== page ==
School of Social Sciences
Associate Professor of History
Kelly Ryan is associate professor of the department of history at IU Southeast, and teaches classes in early American history, gender and sexuality. Her research focuses on the revolutionary and early national periods of U.S. history. Her book, Regulating Passion: Sexuality and Patriarchal Rule in Massachusetts, 1700-1830 (Oxford University Press, 2014) used records of crimes in lower and upper courts, print literature and other documentary sources to underscore the ways in which sexual mores were essential to differentiating between the virtue of citizens and contesting power structures in the transitions from the colonial to early national period. Among her many distinctions, Prof. Ryan was awarded a New Frontiers in the Arts and Humanities grant from Indiana University in 2015 for her new research project, and has received the Trustees Teaching Award four times. She spoke with academic information officer, Steven Krolak.
Regulating Passion has been praised for illuminating the ways in which gender, race and class intersected to maintain structures of privilege in Massachusetts after the Revolution. Why is this integrated approach necessary in understanding mechanisms of dominance?
I grew up as child of a naval officer and we moved very frequently – every one to two years from the time I was in sixth grade. I was continuously confronted with new places and people and realized that no individual lives in isolation from the powerful categories of race, class, gender, and sexual orientation, among other issues. These often shifting “identities” are essential to the ways individuals present themselves, seek out privilege, or experience oppression. When I learned about “intersectionalism” (as scholars call it) as a lens of study, I liked that it allowed me to study an entire society and see the ways hierarchies interact and grow off of each other. I have found it to be a vital approach to understanding the past and present, even as it often reveals our contradictions in logic, goals, and behavior.
What kinds of sources are you currently working in, and why are they so illuminating?
As a scholar of early North American history, it is often difficult to find voices representing a broad spectrum of people because literacy and wealth result in large gaps in preservation. In my first book project, I started researching legal records in Massachusetts because it is a site where the voices of the poor, women, African Americans, and Indians speak back to or become agents of the powerful. My newest book project has moved into New York as well, and legal records in New York have been wildly detailed about the gritty and dangerous world that early Americans inhabited. In both cases, the conversations between the government and people reveal insights into daily life that are not available from others sources like newspapers, diaries, and letters, which were often created for mass consumption rather than private reading in the eighteenth and nineteenth centuries.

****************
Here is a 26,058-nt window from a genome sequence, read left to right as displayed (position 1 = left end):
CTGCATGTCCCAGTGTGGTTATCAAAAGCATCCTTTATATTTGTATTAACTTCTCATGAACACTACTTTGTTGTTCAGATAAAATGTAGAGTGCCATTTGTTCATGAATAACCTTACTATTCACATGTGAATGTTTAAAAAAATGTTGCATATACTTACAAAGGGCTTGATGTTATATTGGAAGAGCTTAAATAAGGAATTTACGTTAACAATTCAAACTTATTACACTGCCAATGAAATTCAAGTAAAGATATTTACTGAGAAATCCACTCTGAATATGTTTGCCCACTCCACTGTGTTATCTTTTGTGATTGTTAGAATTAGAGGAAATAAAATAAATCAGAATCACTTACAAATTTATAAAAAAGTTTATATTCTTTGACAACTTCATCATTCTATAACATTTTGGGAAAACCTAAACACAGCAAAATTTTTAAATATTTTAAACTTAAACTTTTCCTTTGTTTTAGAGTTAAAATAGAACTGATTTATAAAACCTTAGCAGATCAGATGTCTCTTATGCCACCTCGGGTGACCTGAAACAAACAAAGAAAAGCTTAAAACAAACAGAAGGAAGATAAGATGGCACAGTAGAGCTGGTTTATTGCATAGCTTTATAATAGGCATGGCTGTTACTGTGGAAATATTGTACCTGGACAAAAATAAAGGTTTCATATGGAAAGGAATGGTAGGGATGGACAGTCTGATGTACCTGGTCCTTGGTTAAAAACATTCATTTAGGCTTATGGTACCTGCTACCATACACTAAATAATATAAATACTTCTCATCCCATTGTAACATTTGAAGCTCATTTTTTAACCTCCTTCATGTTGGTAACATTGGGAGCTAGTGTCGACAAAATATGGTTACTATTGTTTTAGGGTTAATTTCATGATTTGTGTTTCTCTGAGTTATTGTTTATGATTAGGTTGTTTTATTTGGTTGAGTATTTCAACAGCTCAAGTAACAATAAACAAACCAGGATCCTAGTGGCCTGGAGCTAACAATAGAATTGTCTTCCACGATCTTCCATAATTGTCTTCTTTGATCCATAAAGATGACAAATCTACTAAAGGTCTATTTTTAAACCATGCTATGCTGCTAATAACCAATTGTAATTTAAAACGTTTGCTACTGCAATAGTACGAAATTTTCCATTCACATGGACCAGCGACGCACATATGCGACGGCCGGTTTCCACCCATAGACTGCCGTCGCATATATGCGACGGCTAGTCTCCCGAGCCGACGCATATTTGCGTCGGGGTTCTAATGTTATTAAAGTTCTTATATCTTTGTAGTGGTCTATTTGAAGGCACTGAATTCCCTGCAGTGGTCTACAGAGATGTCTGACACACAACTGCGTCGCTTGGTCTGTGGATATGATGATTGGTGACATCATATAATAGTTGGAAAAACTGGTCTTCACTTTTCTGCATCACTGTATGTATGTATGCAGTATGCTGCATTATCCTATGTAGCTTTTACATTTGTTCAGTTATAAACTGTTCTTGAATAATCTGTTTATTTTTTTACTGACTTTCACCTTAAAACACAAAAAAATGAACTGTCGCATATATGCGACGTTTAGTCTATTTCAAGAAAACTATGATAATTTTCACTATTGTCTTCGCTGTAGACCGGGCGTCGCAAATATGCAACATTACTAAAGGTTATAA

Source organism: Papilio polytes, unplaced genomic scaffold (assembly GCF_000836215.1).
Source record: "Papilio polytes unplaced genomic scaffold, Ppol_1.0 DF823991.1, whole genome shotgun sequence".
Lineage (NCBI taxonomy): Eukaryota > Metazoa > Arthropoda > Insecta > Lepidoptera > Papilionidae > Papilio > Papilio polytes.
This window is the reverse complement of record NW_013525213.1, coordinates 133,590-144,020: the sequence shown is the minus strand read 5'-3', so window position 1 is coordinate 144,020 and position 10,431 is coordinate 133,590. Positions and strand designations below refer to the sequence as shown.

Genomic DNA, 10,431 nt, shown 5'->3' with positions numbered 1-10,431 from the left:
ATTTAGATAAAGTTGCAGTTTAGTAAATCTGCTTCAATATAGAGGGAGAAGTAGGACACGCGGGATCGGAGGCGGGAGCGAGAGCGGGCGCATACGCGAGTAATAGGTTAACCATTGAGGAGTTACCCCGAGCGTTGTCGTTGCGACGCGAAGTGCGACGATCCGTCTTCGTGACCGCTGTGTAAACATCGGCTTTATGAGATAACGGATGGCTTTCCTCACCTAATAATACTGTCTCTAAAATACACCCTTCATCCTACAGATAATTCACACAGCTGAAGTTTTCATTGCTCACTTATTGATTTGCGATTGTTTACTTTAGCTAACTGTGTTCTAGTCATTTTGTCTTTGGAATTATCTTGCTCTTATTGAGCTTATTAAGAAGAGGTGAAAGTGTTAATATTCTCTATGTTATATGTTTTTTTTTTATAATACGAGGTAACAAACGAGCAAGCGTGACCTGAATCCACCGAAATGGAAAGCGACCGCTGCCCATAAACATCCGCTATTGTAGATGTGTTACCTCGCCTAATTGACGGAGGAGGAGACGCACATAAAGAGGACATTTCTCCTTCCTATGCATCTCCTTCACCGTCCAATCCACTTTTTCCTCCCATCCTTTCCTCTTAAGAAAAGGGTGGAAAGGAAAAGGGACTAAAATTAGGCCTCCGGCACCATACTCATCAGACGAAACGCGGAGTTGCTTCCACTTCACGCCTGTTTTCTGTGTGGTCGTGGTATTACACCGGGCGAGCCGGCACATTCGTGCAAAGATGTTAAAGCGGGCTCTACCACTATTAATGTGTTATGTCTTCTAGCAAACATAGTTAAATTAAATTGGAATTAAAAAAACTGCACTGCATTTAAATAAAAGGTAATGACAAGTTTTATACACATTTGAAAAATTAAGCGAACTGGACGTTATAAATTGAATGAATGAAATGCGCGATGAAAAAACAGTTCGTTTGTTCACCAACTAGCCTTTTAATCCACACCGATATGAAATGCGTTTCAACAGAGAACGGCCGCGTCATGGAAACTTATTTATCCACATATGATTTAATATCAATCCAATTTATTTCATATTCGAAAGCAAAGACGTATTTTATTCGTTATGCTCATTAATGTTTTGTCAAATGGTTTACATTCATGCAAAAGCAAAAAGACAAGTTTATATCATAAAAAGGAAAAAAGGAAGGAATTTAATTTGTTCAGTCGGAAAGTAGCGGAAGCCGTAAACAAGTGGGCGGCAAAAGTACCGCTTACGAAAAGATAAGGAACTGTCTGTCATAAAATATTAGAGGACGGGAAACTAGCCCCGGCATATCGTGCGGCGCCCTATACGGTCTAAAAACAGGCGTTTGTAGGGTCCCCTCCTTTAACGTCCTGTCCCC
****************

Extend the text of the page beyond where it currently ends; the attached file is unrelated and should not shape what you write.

What have you found that might challenge preconceived notions of life in early America?
Early Americans were not the peaceful, prudish, principle-driven individuals we often consider them to be. My first book examined sexual regulation in early America, and showed that sexual mores were no more fixed than they are today with individuals engaged in ribald sexual affairs as often as not. The newest book project is about violence involving slaves, free blacks, women, and servants, as well as the way violence was handled in the early courts and affected the daily lives of all early Americans. In many of the documents I examined, I have been horrified by the human capacity to cause violent harm to others with little self-examination or regret.
What questions with relevance for the present emerge from your study of the early Republic?
Any historian will tell you the same thing – our past structures the present. The iniquities of the early republic have not entirely disappeared, but our ancestors have provided us a path that shows how we can walk to a better future. I recently had an article published on wife abuse, which showed women increasingly reporting abuse during the early republic and how doing so affected the way the judicial system handled cases. As individuals and in groups, we have the ability to make positive changes in our world. We would not want to deify our ancestors (even those who did good), as they had all the human frailties we do, but we would be smart to recognize the myriad patterns and voices in history in order to have a more accurate understanding of ourselves and others.
Have you ever been told to “shush” in an archive?
Anyone who has met me will tell you that I am loud, and particularly my laugh, but I have surprisingly never been shushed. I believe it’s the solemnity of the archives that keeps me in line.